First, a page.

Yesterday was a magnificent morning.
That is really saying something, especially for those of you who may be sadly familiar with my lack of fondness for consciousness before 10am.
Anyways, Francois called me at about 8:30, on his way to the university (to study for the last exam of his undergraduate degree!). Still sound asleep – of course – I awoke groggy, and unprepared. I spoke to him, quite dozily, in what he fondly calls my ‘morning voice’, and after we chatted, I felt a strong pull to actually get my ass up and look out the window.
Now, I should probably mention what whales are in my life. They were the first thing I’d wanted to see in Haida Gwaii. It’s a big part of why I felt so pulled to this place. I dream about whales all the time, humpbacks mostly, but also orcas and Grays. There’s just something about them, and I’ve always felt like I knew when they were around. The few times I’ve had an inkling about it, they’ve shown up just moments afterwards. I’d say it’s eerie, but then I’d be saying that my connection to my environment is odd – which it isn’t. It’s like when the antelope knows that the lion is in the grass, the way the cat bats in reflex at the string, or how the sea lions know to head towards the shore in springtime to catch the herring. It’s all just instinctual sensation.
So there’s just this tugging feeling to get up and look out the window. And I’ve never been so grateful to have been woken up in my life. As I cast a glance out to marvel at the ocean, a big Gray whale appears, breathes, slaps his tail and dives back down.
I’d like to say I was speechless, but my friends in the house would definitely argue otherwise. I came tearing out of the room yelling and hollering, somehow with my camera already in-hand, and I got Tara and Rodrigo to the window just in time for him to appear again. We walked across the road to sit on the rocks and just watch for a while, now two whales coming up and diving down again, having – dare I say it – a whale of a time. They seemed as happy to be back in Haida Gwaii as I was to see them. I wept with joy.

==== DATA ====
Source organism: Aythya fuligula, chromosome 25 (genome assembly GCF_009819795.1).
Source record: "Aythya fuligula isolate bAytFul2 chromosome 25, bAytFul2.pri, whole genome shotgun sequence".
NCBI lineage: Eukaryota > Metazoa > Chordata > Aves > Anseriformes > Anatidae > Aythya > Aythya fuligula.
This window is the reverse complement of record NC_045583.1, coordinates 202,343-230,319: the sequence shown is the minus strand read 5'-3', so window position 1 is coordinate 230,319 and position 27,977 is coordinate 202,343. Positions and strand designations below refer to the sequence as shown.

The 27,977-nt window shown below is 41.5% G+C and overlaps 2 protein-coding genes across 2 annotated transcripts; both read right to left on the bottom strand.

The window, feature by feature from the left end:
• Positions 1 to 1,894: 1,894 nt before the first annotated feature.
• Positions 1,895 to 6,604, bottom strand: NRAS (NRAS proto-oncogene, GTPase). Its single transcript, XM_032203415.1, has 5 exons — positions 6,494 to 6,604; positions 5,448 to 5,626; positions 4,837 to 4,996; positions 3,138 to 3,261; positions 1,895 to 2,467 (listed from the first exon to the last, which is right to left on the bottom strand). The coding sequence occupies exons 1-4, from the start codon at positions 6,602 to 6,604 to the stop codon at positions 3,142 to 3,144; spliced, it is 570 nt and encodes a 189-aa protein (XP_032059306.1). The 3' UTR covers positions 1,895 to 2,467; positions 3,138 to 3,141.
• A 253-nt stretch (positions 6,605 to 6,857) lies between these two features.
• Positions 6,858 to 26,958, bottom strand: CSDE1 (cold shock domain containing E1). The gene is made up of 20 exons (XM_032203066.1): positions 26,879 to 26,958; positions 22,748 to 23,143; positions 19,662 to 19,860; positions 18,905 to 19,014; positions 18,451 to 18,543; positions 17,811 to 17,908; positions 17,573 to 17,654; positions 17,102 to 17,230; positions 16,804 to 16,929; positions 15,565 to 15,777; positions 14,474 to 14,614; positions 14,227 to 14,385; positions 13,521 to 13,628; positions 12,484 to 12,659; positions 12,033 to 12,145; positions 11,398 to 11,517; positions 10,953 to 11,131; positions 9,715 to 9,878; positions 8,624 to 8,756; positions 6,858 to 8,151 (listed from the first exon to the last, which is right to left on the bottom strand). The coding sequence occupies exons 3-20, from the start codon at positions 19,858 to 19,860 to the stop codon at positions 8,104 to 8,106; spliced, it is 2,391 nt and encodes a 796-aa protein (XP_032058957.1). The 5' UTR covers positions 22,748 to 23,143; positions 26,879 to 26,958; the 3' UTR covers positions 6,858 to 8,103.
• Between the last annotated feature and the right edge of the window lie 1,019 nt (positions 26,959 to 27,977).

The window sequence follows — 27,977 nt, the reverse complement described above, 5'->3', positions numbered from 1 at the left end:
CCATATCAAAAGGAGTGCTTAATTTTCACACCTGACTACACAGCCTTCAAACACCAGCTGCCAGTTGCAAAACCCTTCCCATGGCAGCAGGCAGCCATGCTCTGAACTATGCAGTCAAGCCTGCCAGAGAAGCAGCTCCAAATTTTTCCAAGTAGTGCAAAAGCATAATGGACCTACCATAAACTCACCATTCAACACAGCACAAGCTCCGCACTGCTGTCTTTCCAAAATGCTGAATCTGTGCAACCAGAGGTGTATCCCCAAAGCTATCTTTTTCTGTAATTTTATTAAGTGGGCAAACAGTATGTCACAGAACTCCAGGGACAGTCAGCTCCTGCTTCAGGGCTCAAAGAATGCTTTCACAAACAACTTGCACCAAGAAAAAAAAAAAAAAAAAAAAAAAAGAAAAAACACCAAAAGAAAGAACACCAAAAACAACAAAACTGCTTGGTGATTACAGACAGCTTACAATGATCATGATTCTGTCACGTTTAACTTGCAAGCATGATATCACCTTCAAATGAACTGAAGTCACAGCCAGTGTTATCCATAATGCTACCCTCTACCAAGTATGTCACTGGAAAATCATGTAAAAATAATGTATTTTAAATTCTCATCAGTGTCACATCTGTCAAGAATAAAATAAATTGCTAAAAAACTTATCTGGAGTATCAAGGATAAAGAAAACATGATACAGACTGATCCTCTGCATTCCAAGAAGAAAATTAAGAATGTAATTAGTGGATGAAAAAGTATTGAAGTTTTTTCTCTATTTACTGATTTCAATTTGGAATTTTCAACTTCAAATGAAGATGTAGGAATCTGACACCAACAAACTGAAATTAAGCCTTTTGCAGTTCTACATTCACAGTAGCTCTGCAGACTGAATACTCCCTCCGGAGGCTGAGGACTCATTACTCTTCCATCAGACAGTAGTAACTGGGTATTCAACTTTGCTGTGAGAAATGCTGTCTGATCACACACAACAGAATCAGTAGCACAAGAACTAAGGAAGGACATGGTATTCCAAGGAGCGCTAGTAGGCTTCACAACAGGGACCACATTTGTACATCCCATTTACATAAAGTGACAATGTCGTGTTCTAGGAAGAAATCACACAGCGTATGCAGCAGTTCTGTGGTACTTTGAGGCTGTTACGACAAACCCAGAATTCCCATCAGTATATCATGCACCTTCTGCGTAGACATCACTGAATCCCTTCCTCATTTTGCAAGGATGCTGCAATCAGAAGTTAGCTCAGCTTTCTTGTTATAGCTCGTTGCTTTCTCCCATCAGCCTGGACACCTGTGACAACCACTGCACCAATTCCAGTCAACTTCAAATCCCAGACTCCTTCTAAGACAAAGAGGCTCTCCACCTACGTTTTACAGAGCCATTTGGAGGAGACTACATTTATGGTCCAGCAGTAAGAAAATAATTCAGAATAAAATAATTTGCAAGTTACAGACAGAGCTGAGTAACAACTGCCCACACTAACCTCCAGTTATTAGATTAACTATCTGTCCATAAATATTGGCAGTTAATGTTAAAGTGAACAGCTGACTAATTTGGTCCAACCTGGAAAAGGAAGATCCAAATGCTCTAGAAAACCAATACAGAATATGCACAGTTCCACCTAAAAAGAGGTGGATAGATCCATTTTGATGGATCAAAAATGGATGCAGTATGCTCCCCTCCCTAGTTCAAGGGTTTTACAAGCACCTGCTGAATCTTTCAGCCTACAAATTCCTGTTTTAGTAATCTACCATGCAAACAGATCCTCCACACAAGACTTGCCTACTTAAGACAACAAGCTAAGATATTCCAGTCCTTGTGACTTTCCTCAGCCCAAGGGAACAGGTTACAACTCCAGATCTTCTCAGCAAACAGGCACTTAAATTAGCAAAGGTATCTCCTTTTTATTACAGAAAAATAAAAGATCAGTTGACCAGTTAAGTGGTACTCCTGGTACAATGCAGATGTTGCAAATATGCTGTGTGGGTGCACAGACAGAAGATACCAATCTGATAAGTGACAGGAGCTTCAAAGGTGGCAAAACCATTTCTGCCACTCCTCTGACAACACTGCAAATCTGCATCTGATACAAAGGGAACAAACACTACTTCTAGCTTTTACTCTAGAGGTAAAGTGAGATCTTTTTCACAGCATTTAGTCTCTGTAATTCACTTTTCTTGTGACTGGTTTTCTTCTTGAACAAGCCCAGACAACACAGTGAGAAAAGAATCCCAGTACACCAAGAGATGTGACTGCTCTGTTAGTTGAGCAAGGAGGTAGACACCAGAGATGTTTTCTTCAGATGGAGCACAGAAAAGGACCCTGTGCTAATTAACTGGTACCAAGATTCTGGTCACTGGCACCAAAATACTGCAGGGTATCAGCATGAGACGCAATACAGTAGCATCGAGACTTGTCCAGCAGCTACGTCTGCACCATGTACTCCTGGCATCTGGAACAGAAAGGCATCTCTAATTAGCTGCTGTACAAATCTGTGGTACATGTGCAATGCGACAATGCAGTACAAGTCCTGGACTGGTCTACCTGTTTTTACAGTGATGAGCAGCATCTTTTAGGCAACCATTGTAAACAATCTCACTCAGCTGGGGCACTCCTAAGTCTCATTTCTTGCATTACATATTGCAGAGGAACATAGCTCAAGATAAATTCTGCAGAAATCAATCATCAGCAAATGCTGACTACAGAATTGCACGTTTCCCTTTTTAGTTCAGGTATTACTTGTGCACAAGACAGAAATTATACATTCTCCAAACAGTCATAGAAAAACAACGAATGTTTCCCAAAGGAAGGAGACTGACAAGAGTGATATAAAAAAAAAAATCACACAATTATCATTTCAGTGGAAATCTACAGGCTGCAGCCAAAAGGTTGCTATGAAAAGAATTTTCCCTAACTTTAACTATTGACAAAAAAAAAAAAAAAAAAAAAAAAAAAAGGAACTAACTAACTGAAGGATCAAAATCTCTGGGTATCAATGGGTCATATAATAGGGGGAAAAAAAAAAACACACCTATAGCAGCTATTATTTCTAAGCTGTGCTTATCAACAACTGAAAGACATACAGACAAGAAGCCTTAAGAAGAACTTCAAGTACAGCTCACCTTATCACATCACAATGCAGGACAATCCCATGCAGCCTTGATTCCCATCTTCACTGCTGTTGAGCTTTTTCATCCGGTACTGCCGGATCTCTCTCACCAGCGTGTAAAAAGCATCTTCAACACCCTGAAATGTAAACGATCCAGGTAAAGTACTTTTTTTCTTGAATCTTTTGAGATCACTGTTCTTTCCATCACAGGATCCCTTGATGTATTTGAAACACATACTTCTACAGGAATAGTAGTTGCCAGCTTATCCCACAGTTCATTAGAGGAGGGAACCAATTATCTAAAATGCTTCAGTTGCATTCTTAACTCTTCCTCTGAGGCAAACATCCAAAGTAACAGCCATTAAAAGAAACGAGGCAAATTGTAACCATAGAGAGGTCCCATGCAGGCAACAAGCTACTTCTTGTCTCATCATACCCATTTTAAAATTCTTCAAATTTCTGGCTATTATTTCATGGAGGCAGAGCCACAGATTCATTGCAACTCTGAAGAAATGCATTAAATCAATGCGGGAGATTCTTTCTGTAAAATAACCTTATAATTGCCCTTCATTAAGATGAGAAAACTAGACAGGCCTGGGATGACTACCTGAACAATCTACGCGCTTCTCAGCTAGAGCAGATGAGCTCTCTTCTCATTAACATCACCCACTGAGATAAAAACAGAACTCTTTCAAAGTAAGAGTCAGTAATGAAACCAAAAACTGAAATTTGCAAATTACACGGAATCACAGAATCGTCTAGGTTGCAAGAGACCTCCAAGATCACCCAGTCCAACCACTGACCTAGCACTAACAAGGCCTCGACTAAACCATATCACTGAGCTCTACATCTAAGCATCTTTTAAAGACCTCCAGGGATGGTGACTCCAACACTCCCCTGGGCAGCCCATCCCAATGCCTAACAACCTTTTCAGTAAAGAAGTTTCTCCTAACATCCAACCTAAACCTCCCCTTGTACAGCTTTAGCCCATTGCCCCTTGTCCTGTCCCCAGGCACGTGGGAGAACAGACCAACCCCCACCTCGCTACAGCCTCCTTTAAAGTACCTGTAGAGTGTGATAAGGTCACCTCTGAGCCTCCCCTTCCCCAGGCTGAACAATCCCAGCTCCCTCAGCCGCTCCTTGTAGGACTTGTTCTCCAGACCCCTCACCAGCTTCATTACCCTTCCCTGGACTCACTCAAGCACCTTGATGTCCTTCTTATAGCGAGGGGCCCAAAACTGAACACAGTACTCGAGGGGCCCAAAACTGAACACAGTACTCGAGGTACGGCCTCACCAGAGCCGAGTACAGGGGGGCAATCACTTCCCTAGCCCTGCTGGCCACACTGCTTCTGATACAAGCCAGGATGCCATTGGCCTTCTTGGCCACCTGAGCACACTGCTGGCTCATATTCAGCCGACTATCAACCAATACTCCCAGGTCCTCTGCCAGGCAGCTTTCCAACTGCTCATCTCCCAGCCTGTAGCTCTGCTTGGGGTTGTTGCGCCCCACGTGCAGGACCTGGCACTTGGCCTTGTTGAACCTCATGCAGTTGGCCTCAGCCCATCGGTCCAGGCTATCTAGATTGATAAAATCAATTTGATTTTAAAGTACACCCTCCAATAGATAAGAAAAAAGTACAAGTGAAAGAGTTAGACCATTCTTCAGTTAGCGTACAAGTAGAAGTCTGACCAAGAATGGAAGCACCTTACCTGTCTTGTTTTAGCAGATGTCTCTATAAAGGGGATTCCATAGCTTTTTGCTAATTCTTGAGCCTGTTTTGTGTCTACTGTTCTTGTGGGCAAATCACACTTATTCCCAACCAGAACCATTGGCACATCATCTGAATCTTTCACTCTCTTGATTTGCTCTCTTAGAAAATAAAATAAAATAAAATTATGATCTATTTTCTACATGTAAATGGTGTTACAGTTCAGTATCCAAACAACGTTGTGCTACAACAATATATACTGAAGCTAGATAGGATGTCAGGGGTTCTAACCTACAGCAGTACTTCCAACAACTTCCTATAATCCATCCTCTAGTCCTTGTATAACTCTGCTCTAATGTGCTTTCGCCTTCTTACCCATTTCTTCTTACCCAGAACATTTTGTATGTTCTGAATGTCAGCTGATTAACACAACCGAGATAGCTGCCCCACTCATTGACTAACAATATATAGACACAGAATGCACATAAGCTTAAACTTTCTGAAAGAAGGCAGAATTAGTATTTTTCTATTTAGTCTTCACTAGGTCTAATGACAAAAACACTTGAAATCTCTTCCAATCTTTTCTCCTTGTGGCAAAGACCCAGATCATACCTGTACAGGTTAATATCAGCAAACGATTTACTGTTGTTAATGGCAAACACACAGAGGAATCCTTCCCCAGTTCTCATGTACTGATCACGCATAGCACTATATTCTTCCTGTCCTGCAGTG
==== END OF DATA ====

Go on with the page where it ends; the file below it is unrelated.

Not to be outdone, of course, the seals bobbed over to check us out at the same time.
The rest of my day felt like a fantasy. Too beautiful to be real, and yet too full of sensation to be but a figment of the mind. Racing furiously over to Jags’, I asked to borrow an ocean kayak so that I could share in all of this vibrant ocean energy that was bringing everything to life. Sue kindly obliged and out I went! I sat quietly out there for hours, feeling the power of these incredible creatures. One Gray surfaced only a hundred metres or so off my bow. It seems far away, but not so when you realize their size; their sheer scale. The day was crisp and clear, the village of Skidegate going about its day timelessly in the distance.
The sealions, too, provided entertainment. A group of fifteen or so popped up to the surface, 20 metres or so from my boat. They were huge. And very loud.
Realizing that, even in play, they could flip my boat in a moment, I was a little startled. So I started talking to them.
“Sii.ngaay ‘laa, Kay!” I said.
(Good day, sea lions!)
Made more curious by the sound, they stood themselves tall out of the water, and nominated a scout to come and investigate the situation. She surfaced not five feet from the starboard bow of my tiny little kayak, turning sideways as she slid past, her eyes lighting up as she took a look at such a strange terrestrial creature. The others peered onward, as she looped around me and returned to report.
I must not have been that big of a concern, because they stayed near me for two hours as I bobbed around in the open sea.
In that time, I saw incredible things – an eagle snipe a fish from a seagull, and harbour porpoises come up for air and cruise around the eastern tip of Skyaas Island. I just lay back and relaxed, the tide kept my position steady and consistent.
When my sea-legs felt they needed a stretch, I headed to Skyaas to beach-comb and relax in the afternoon sunshine. My lucky streak continuing, I found piece of a sea-lion jaw, with a big tooth still intact.
After my beach-combing, I got adventurous, stripped naked and swam in the ocean on the far beach of the island. I dried on the warm rocks in the sunshine, and I don’t think I’ve ever felt so beautiful in my whole life. One of those rare moments (at least in our twisted culture) where being naked is about feeling at home in the environment, and not at all about being sexual or enticing.
By 3:30, it was time to row along home. Upon returning to shore, Jags was so impressed at the tooth, he suggested that I put it on a string around my neck. I made it into a pendant and tried to give it to him, but he insisted I hang on to it for good luck – though I’m very grateful, I must admit that I already feel like one of the luckiest creatures on earth! Haa’wa Jags!
Haa’wa Salana (thank you, Creator), for another blessed day on planet Earth. I will forever remember this experience, in particular while I am fighting this disastrous pipeline idea, and working to keep these coasts as sacred and clean as they have been since time immemorial.
Francois arrives tomorrow, and I’ve never been as excited to see someone as I am for him.